BB Bickel

This early riser is unstoppable despite 30 surgeries. Running? Swimming? PR spin? Incisive writing? “Never give up” defines her.

Storyteller | LinkedIn
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Olivia sees the big picture in consulting

By BB Bickel

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Image by Emily Zheng

Being an anthropologist makes for a great consultant. What’s that again? Yes, when it comes to Olivia Witt, 2A consultant extraordinaire, her years spent learning why people are the way they are now helps her wow 2A clients. Adding to her expertise on the science of humanity, her previous tenure at boutique marketing and advertising agencies revealed her love for producing content that best reflects a brand’s vision.

While studying anthropology, Olivia became a real coffee nerd. During college she helped the Husky Grind, the school’s only student-led specialty coffee shop. For three years she worked with farmers and roasters all over the world to learn about the roasting process, ordered coffees for the shop, and attended cuppings (coffee tastings). Ask her what a double espresso with three ounces of seltzer water—a drink known as espressoda—tastes like, and she’ll swoon!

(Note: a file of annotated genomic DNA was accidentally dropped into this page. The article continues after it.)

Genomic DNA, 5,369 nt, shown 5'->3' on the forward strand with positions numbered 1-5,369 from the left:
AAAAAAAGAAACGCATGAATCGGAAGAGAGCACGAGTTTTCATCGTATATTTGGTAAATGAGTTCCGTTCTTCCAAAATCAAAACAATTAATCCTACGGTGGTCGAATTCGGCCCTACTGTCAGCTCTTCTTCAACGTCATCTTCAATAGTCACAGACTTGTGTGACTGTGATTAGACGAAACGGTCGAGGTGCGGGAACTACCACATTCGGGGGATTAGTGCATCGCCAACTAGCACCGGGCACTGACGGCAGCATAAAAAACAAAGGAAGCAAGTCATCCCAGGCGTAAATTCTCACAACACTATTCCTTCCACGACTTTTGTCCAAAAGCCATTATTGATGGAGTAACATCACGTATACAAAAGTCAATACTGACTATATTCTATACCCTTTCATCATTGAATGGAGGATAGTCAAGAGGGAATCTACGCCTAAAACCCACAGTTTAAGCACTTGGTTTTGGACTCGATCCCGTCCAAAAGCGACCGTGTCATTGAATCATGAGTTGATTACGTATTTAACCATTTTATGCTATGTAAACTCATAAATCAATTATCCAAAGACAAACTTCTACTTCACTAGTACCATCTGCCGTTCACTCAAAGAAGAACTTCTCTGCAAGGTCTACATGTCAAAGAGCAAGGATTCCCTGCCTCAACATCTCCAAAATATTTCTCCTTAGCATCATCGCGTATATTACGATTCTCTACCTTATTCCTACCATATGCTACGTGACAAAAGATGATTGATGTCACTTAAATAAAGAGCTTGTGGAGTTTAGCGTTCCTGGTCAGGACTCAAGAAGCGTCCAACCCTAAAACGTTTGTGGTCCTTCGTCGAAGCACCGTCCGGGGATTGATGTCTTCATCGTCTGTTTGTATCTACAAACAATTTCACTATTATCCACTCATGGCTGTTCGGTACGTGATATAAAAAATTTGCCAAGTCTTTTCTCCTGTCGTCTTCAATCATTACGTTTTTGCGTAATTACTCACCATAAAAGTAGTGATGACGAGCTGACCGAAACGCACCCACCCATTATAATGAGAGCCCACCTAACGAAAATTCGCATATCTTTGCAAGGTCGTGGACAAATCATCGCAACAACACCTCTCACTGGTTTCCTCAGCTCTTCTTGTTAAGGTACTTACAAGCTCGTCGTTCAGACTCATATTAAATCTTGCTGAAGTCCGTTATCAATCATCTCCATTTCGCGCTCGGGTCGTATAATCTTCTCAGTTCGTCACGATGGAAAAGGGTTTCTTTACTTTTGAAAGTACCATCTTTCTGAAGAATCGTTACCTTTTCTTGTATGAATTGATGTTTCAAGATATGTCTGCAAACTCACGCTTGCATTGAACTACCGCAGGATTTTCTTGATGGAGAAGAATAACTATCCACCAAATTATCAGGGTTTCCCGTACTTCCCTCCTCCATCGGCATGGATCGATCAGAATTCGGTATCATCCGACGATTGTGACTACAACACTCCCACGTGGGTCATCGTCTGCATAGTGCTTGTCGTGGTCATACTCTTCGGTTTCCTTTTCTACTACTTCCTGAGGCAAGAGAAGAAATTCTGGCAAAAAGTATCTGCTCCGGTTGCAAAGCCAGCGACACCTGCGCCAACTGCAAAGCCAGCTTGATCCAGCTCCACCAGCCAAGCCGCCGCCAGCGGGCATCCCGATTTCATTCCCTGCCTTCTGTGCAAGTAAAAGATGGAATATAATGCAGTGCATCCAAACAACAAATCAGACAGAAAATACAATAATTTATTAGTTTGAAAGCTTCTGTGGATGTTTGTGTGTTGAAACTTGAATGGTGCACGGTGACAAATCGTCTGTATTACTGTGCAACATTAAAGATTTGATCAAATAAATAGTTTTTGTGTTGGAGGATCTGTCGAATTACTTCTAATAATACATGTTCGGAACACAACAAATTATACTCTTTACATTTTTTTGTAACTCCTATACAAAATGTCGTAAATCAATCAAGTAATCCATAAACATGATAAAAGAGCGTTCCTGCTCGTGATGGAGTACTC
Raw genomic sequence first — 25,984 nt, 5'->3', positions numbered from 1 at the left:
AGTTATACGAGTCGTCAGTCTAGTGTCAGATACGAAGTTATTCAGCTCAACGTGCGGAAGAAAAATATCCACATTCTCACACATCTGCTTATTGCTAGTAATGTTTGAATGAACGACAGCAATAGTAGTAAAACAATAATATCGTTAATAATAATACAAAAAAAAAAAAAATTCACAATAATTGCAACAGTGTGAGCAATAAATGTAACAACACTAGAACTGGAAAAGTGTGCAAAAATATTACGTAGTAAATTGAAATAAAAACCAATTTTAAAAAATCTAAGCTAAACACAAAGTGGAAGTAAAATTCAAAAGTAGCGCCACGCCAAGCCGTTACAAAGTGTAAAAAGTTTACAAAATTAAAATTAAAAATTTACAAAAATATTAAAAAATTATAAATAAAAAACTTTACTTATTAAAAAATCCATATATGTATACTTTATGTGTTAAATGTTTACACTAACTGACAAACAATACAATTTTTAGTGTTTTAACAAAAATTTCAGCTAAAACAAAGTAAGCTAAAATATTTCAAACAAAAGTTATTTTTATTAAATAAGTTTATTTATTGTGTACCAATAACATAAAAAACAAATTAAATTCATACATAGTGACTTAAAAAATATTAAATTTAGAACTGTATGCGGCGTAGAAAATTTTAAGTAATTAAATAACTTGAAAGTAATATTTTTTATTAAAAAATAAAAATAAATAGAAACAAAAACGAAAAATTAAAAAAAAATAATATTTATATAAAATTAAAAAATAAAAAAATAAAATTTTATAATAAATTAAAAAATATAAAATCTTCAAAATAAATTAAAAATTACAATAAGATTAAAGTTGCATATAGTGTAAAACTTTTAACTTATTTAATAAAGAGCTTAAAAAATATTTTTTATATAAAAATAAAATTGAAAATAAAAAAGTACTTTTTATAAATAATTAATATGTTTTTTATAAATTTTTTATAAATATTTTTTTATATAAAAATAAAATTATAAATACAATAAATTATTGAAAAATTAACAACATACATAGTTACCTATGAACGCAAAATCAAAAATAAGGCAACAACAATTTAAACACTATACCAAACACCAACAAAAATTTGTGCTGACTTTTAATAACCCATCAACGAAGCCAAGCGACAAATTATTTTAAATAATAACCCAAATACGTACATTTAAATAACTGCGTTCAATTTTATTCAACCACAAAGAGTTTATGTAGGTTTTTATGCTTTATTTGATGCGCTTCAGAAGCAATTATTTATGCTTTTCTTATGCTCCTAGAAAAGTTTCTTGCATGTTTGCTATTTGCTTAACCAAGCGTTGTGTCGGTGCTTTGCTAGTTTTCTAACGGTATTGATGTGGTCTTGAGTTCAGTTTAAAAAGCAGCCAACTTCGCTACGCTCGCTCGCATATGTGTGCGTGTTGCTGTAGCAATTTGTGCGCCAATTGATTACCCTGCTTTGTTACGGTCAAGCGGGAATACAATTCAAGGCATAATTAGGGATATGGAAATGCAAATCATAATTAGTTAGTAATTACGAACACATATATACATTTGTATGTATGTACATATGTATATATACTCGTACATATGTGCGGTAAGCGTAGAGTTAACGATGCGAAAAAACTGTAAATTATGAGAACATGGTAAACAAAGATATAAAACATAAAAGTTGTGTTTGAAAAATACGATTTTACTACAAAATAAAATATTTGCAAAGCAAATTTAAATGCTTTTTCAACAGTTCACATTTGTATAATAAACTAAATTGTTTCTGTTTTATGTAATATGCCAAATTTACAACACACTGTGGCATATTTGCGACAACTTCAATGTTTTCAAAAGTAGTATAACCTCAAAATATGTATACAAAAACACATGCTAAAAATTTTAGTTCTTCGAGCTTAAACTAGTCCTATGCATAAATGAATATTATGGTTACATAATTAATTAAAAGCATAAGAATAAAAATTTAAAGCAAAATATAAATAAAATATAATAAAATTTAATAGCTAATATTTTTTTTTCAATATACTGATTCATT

Olivia is also a photography buff, a passion that stemmed from an anthropology course taught by a National Geographic photographer. She got the picture-taking bug so intensely that when she traveled to India for her honors thesis, half of the 90-page paper featured her ethnographic photos, which captured the textile industry in South India. During her senior year in college, Olivia served as a photography intern at the Seattle Met, honing her skills on depicting people in their everyday lives. Because Olivia finds snapping shots of people in their own element fascinating, she always wears her Nikon camera around her neck when she is out and about—she never knows when she’ll see the perfect human tableau.

One thing that likely no one else but Olivia can say is that they have 16 pets, which includes two dogs, a bearded dragon, and a giant green iguana. Yes, they all live inside and yes, she loves them all equally.

Olivia, who firmly believes that 2A is the unicorn of all companies, adds to its uniqueness with her ability to be a welcoming resource from coffee to copy—and we know clients will appreciate her distinct perspective on every project.

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Three stand-out technology trends for 2023

By BB Bickel, Richa Dubey, Mai Sennaar

image of a paper calendar. The 2022 page is being removed, showing just the 2023 page

Image by Thad Allen

A new year always presages new trends and developments in the constantly fluctuating world of technology. Since technology is part of 2A’s DNA, it’s only natural that we’d pick out a few trends to highlight. Three notable movements stand out to us, which were backed up by their featured prominence at the latest AWS re:Invent conference. They are:

  • Innovation can be experimental and disruptive
  • Responsibility and bias mitigation in artificial intelligence (AI) and machine learning (ML)
  • Sustainable and renewable technologies

Solutions arise from falling in love with the problem, not the product